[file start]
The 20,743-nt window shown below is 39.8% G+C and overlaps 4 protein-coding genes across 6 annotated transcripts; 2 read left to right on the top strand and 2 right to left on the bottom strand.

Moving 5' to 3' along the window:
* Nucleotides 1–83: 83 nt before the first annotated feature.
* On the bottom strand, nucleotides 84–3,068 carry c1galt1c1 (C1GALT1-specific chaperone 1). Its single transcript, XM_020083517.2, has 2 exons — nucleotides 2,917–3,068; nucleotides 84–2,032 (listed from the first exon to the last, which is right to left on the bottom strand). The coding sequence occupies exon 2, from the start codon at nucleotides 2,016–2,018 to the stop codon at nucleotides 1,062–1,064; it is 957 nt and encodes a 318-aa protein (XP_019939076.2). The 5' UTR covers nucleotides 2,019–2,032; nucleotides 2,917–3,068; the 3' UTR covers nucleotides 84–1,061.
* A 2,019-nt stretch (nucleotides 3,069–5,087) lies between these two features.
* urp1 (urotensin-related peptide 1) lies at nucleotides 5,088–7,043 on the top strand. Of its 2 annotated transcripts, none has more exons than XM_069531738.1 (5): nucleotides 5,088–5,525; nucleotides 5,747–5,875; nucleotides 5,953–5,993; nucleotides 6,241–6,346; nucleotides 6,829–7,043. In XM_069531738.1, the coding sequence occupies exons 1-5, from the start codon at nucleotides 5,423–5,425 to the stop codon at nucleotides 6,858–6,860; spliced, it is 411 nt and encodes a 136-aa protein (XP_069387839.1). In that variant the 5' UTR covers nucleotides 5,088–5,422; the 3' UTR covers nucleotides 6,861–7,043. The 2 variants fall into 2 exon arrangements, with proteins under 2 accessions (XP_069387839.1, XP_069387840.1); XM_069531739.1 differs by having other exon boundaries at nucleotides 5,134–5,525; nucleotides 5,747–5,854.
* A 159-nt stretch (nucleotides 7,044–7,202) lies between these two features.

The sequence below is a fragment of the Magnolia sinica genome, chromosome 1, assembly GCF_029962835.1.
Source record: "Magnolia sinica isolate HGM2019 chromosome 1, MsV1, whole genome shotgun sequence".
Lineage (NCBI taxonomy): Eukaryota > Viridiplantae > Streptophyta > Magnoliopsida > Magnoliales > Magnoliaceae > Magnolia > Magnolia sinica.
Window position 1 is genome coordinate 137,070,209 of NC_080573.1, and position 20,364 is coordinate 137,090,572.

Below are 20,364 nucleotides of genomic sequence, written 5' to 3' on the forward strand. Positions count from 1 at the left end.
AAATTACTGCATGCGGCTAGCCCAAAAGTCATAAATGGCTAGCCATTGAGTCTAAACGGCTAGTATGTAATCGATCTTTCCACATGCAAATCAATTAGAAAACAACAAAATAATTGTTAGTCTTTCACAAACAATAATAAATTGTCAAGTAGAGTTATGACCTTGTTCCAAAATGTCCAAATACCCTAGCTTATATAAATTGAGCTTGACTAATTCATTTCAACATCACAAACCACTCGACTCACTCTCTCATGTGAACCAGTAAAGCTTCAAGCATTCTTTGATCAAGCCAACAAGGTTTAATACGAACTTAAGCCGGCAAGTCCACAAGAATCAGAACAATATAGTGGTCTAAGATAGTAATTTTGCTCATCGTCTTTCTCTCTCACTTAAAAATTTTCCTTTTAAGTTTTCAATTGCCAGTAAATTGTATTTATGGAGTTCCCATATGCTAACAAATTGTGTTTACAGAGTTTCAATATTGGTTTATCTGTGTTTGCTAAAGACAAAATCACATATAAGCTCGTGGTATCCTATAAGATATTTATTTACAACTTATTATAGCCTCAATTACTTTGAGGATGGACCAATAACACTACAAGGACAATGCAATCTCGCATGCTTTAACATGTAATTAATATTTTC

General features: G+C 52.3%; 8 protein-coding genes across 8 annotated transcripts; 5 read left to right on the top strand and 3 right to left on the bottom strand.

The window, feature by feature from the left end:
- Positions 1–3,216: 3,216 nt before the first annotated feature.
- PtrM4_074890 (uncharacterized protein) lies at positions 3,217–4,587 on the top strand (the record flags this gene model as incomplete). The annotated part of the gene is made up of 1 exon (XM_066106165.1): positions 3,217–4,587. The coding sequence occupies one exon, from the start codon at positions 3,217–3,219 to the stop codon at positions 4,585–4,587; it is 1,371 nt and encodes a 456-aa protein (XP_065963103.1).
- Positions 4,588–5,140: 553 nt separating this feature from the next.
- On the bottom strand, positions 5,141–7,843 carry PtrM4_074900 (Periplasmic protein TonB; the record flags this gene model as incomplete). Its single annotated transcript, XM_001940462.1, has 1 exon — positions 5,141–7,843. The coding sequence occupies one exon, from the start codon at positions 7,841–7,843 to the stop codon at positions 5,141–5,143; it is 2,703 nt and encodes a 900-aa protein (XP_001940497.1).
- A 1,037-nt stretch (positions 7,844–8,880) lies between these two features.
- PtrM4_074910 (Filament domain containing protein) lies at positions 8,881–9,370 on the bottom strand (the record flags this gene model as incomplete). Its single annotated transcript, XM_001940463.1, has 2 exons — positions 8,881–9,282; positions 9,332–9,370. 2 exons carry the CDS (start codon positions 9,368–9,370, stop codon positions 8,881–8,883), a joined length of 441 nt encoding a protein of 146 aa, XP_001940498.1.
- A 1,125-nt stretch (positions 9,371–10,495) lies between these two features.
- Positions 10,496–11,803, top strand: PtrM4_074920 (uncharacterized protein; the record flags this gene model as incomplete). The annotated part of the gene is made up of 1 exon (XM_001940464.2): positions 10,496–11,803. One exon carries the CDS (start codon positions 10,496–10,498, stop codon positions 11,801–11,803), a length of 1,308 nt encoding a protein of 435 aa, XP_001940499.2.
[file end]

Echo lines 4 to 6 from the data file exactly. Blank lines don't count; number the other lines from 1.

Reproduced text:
* On the bottom strand, nucleotides 84–3,068 carry c1galt1c1 (C1GALT1-specific chaperone 1). Its single transcript, XM_020083517.2, has 2 exons — nucleotides 2,917–3,068; nucleotides 84–2,032 (listed from the first exon to the last, which is right to left on the bottom strand). The coding sequence occupies exon 2, from the start codon at nucleotides 2,016–2,018 to the stop codon at nucleotides 1,062–1,064; it is 957 nt and encodes a 318-aa protein (XP_019939076.2). The 5' UTR covers nucleotides 2,019–2,032; nucleotides 2,917–3,068; the 3' UTR covers nucleotides 84–1,061.
* A 2,019-nt stretch (nucleotides 3,069–5,087) lies between these two features.
* urp1 (urotensin-related peptide 1) lies at nucleotides 5,088–7,043 on the top strand. Of its 2 annotated transcripts, none has more exons than XM_069531738.1 (5): nucleotides 5,088–5,525; nucleotides 5,747–5,875; nucleotides 5,953–5,993; nucleotides 6,241–6,346; nucleotides 6,829–7,043. In XM_069531738.1, the coding sequence occupies exons 1-5, from the start codon at nucleotides 5,423–5,425 to the stop codon at nucleotides 6,858–6,860; spliced, it is 411 nt and encodes a 136-aa protein (XP_069387839.1). In that variant the 5' UTR covers nucleotides 5,088–5,422; the 3' UTR covers nucleotides 6,861–7,043. The 2 variants fall into 2 exon arrangements, with proteins under 2 accessions (XP_069387839.1, XP_069387840.1); XM_069531739.1 differs by having other exon boundaries at nucleotides 5,134–5,525; nucleotides 5,747–5,854.